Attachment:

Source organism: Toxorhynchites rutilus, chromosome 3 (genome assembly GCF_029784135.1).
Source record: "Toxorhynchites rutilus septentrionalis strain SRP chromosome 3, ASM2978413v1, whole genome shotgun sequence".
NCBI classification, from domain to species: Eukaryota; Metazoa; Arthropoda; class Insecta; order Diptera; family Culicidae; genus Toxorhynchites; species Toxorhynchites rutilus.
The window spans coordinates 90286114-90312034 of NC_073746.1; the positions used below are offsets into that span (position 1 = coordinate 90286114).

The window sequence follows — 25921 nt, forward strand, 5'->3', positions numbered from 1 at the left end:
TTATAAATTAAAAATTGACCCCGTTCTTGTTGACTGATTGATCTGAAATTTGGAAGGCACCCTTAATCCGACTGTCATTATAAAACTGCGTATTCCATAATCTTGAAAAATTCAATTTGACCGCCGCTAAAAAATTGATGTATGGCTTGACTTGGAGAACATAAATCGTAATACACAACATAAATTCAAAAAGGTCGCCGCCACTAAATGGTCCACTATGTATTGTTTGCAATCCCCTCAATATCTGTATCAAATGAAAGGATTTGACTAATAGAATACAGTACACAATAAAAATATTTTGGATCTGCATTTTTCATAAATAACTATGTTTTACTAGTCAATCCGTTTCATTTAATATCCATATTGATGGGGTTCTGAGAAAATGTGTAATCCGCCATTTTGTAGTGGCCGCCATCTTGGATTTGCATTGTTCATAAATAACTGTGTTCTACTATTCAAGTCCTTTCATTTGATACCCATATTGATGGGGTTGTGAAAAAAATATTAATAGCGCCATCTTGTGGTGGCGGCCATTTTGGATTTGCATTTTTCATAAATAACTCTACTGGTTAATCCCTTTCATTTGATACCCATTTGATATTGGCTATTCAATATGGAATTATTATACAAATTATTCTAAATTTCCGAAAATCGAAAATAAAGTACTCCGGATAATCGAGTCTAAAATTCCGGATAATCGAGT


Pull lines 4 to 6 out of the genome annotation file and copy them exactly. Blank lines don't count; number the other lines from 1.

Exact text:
The window spans coordinates 90286114-90312034 of NC_073746.1; the positions used below are offsets into that span (position 1 = coordinate 90286114).

The window sequence follows — 25921 nt, forward strand, 5'->3', positions numbered from 1 at the left end:
TTATAAATTAAAAATTGACCCCGTTCTTGTTGACTGATTGATCTGAAATTTGGAAGGCACCCTTAATCCGACTGTCATTATAAAACTGCGTATTCCATAATCTTGAAAAATTCAATTTGACCGCCGCTAAAAAATTGATGTATGGCTTGACTTGGAGAACATAAATCGTAATACACAACATAAATTCAAAAAGGTCGCCGCCACTAAATGGTCCACTATGTATTGTTTGCAATCCCCTCAATATCTGTATCAAATGAAAGGATTTGACTAATAGAATACAGTACACAATAAAAATATTTTGGATCTGCATTTTTCATAAATAACTATGTTTTACTAGTCAATCCGTTTCATTTAATATCCATATTGATGGGGTTCTGAGAAAATGTGTAATCCGCCATTTTGTAGTGGCCGCCATCTTGGATTTGCATTGTTCATAAATAACTGTGTTCTACTATTCAAGTCCTTTCATTTGATACCCATATTGATGGGGTTGTGAAAAAAATATTAATAGCGCCATCTTGTGGTGGCGGCCATTTTGGATTTGCATTTTTCATAAATAACTCTACTGGTTAATCCCTTTCATTTGATACCCATTTGATATTGGCTATTCAATATGGAATTATTATACAAATTATTCTAAATTTCCGAAAATCGAAAATAAAGTACTCCGGATAATCGAGTCTAAAATTCCGGATAATCGAGT